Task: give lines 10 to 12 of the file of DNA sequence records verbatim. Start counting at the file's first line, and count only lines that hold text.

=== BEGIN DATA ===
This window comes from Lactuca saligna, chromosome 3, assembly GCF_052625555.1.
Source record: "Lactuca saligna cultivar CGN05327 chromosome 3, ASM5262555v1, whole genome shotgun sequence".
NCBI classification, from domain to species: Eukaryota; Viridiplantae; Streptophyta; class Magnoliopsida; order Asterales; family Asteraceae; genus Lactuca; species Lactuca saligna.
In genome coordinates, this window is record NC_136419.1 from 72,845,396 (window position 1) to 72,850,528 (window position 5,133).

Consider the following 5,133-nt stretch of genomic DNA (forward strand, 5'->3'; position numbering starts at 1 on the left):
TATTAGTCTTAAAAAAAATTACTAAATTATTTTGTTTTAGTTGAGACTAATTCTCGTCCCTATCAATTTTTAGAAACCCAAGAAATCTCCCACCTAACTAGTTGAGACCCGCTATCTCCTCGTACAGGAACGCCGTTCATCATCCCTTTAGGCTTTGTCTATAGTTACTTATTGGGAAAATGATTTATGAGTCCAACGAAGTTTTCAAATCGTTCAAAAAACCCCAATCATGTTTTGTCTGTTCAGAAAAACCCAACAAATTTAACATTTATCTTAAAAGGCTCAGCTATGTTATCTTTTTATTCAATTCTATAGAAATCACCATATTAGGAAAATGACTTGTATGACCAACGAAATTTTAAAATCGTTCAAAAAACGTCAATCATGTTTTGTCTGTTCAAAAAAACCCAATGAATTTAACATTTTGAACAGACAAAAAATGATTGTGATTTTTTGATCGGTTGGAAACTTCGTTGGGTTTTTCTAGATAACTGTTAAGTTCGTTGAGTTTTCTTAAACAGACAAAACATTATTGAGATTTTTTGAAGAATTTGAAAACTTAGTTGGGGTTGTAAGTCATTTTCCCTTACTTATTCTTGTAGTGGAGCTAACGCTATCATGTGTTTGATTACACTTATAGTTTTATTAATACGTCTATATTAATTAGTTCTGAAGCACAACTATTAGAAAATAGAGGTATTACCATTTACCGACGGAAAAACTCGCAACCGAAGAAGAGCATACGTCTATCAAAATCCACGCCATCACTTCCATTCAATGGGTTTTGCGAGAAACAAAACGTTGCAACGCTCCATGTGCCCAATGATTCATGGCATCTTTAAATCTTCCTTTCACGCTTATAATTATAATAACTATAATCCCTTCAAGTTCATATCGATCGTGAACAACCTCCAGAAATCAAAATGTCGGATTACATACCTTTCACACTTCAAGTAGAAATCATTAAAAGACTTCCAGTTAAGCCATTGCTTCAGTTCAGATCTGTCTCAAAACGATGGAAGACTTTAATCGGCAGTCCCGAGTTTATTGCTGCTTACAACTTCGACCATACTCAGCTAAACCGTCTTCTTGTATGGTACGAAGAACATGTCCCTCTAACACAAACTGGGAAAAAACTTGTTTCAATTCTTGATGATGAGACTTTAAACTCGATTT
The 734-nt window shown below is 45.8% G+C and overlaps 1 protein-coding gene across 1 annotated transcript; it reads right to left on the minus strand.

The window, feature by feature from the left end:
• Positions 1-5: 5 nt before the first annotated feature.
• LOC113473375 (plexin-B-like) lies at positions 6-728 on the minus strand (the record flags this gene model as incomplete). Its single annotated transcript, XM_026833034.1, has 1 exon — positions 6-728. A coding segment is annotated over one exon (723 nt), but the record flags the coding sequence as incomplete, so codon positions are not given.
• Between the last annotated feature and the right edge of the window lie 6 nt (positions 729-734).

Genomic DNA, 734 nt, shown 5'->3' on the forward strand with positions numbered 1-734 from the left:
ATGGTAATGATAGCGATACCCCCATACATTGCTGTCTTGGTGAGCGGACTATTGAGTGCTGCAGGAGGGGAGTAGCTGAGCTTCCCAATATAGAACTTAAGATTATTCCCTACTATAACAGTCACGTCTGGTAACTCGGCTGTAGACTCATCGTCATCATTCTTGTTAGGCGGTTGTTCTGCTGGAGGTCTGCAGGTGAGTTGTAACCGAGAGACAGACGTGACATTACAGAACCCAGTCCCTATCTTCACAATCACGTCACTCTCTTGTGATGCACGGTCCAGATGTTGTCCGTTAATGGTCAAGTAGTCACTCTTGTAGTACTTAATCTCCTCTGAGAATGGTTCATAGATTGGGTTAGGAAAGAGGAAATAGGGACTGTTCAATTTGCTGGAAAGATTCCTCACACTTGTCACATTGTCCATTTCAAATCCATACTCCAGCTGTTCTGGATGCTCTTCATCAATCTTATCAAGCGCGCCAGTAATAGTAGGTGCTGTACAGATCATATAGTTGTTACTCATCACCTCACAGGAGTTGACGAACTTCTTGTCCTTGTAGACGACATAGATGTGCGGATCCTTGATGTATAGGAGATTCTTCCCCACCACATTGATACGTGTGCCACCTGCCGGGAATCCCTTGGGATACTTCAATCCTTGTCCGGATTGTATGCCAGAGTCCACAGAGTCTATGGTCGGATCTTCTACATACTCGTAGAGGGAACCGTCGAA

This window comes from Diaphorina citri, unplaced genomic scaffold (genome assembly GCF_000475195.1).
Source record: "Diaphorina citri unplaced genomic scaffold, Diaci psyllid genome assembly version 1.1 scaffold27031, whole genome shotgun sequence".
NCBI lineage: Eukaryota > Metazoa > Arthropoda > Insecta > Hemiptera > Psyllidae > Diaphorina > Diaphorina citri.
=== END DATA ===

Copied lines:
• LOC113473375 (plexin-B-like) lies at positions 6-728 on the minus strand (the record flags this gene model as incomplete). Its single annotated transcript, XM_026833034.1, has 1 exon — positions 6-728. A coding segment is annotated over one exon (723 nt), but the record flags the coding sequence as incomplete, so codon positions are not given.
• Between the last annotated feature and the right edge of the window lie 6 nt (positions 729-734).

Genomic DNA, 734 nt, shown 5'->3' on the forward strand with positions numbered 1-734 from the left: